Once the Transformers got cooking, I did pick up a few issues of the Marvel comic. I noticed right away the continuities between the cartoon and the comic book were vastly different.
As the cartoon faded away, the comic soldiered on, which was around the time Simon Furman took over writing duties. While this was going on, I had no clue that across the pond, the Brits were treated to their own Transformers comic in addition to the American stories, many of them written by Furman.
Recently, IDW Publishing has been re-printing these Marvel and Marvel UK stories in trade paperback form, giving me the chance to read many of these stories for the first time, especially the UK tales. Reading these stories with grown-up eyes, some are still great, some are worse than cosmic rust.
Along the same lines, IDW has created a new continuity for the Transformers universe, which are, in some respects, a heck of a lot better in terms of story and art than what came before. And yet, if it weren’t for those old issues, we wouldn’t have gotten the new issues.
Then there’s those Michael Bay Transformers movies. I saw the first movie in the theater, and I felt goosebumps as Optimus Prime drove down that alley to meet Shia LaBeouf. But upon a second viewing, the movie grated at me (maybe because it wasn’t that great a movie). All it took was one viewing for the second movie for me to be disgusted. My wife fell asleep about halfway through it. She was the lucky one. The third one was ever-so-slightly better than the second, but that’s saying a lot. I haven’t seen the fourth movie yet.
Nostalgia is a strange beast.
Which leads me to something completely different: Walt Disney World.
The Happiest Place on Earth is a strange vortex of nostalgia. On the one hand, it seeks to create new memories for kids and relive those memories for adults, but then it has to stay current with just about every experience.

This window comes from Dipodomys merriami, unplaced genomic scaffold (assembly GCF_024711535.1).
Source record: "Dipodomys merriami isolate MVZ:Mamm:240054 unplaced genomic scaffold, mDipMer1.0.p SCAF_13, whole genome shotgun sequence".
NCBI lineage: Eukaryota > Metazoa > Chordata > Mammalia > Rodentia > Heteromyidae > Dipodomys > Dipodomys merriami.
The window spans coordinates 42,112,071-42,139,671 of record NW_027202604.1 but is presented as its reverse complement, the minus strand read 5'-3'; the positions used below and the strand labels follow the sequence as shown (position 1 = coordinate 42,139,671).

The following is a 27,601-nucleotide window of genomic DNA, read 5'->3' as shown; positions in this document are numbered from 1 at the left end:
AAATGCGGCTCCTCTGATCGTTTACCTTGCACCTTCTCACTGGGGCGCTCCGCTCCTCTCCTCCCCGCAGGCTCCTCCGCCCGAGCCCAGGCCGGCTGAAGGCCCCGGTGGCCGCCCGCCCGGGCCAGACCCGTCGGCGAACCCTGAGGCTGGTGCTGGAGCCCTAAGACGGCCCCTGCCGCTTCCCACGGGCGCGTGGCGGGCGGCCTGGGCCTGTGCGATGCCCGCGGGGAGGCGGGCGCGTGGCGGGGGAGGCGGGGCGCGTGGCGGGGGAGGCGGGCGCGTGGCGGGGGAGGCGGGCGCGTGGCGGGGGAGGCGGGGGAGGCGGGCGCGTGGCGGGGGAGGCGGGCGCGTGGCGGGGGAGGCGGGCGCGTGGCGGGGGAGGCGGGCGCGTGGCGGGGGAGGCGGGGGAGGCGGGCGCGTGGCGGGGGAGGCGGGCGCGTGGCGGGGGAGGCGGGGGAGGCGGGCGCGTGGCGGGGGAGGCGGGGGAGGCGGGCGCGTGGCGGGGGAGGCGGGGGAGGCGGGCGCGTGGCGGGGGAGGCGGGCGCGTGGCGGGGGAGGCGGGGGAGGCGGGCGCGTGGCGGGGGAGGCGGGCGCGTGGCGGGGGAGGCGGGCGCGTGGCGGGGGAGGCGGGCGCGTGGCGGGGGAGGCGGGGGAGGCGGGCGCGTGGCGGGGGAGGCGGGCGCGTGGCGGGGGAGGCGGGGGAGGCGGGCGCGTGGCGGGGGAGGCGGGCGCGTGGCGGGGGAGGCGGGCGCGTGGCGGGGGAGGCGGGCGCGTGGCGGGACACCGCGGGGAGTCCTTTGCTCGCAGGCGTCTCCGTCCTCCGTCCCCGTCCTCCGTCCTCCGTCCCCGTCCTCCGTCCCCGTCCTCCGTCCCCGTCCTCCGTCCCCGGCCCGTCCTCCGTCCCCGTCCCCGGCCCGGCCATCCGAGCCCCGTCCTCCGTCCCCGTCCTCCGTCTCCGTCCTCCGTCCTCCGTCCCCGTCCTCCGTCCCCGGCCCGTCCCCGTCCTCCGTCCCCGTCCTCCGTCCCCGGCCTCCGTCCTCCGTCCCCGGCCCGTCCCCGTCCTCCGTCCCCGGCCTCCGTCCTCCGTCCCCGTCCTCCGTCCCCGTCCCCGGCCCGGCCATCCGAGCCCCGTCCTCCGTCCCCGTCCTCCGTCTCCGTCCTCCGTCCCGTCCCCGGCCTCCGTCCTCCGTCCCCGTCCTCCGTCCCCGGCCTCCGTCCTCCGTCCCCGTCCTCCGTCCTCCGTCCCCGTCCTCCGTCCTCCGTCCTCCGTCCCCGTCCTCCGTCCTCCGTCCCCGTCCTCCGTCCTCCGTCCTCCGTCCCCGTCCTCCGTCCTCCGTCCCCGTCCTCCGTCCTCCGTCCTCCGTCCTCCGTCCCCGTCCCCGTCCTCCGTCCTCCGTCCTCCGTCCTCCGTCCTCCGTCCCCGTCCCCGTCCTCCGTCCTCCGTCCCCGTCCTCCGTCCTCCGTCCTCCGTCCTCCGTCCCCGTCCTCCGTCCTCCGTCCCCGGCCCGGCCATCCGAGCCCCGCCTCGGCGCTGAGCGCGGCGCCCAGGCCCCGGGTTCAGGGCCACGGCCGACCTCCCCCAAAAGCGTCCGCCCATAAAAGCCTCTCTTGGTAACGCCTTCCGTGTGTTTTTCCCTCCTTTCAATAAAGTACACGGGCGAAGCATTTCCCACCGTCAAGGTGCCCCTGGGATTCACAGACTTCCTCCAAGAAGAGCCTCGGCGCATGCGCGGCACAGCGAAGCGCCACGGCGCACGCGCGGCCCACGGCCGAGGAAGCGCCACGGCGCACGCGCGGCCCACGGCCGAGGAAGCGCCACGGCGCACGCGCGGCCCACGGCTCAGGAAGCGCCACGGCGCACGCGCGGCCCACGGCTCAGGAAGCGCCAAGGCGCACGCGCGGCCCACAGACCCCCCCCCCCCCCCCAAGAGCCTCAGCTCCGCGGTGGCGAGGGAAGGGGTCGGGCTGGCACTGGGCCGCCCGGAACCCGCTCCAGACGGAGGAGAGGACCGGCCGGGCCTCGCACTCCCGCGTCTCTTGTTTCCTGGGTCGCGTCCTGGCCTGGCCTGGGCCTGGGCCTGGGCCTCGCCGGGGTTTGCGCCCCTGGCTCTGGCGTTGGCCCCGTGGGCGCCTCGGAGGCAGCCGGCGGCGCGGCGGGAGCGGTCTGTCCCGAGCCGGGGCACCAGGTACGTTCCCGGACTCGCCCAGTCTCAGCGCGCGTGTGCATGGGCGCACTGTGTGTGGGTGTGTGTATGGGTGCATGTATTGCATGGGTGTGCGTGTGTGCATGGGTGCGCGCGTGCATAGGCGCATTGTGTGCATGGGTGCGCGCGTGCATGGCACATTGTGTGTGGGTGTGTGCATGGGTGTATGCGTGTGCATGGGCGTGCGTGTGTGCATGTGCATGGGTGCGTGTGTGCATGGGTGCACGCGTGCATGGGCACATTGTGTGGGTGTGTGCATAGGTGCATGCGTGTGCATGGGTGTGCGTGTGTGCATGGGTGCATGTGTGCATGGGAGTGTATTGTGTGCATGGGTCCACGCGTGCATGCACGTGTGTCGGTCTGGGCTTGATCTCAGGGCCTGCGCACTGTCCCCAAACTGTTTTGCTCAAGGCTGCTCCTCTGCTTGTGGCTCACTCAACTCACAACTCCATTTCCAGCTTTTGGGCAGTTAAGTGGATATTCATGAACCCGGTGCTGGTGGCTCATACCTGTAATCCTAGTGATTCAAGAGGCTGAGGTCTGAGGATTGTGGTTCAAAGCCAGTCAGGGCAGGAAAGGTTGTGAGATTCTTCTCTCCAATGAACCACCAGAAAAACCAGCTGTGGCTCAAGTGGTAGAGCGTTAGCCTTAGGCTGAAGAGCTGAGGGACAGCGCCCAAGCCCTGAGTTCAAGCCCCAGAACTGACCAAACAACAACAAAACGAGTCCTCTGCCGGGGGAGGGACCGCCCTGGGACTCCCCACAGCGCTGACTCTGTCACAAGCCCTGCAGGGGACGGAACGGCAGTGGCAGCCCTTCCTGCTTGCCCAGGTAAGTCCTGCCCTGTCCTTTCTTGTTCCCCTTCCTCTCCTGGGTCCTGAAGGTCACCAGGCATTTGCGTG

Because it seems everything in my life is connected to each other, let’s use as an example Star Tours, the Star Wars thrill ride at Disney’s Hollywood Studios (or MGM Studios, for those of a certain age). I probably went on that ride for the first time in the mid-1990s (high school-age) and thought it was absolutely brilliant. But as the years went on, I started noticing things. The biggest nit to pick: it seemed like the soundtrack was about a half-second behind the film projection. Drove me NUTS.
When I heard the folks at Disney were refurbishing the ride a few years back, I was sad, yet hopeful. Sure, there was a part of me that loved the old version, but I was eager to see what they’d do in the new version.
In June, I finally got the chance to ride Star Tours 2.0, and I loved it. It’s still Star Tours, but now you’ve got the added fun of not having the same ride twice, although with my luck I probably will.
You could apply that to the Haunted Mansion. The original ride at the Magic Kingdom was hauntingly wonderful, but the enhancements are just as mind-blowing.
At the same time, a smile gets plastered on my face when I ride the WEDWay PeopleMover. As far as I know, it’s pretty much the same ride as it was back in the 1970s. I do wish I could see the original Journey into Imagination ride at Epcot again, and sometimes I miss Walter Cronkite narrating Spaceship Earth.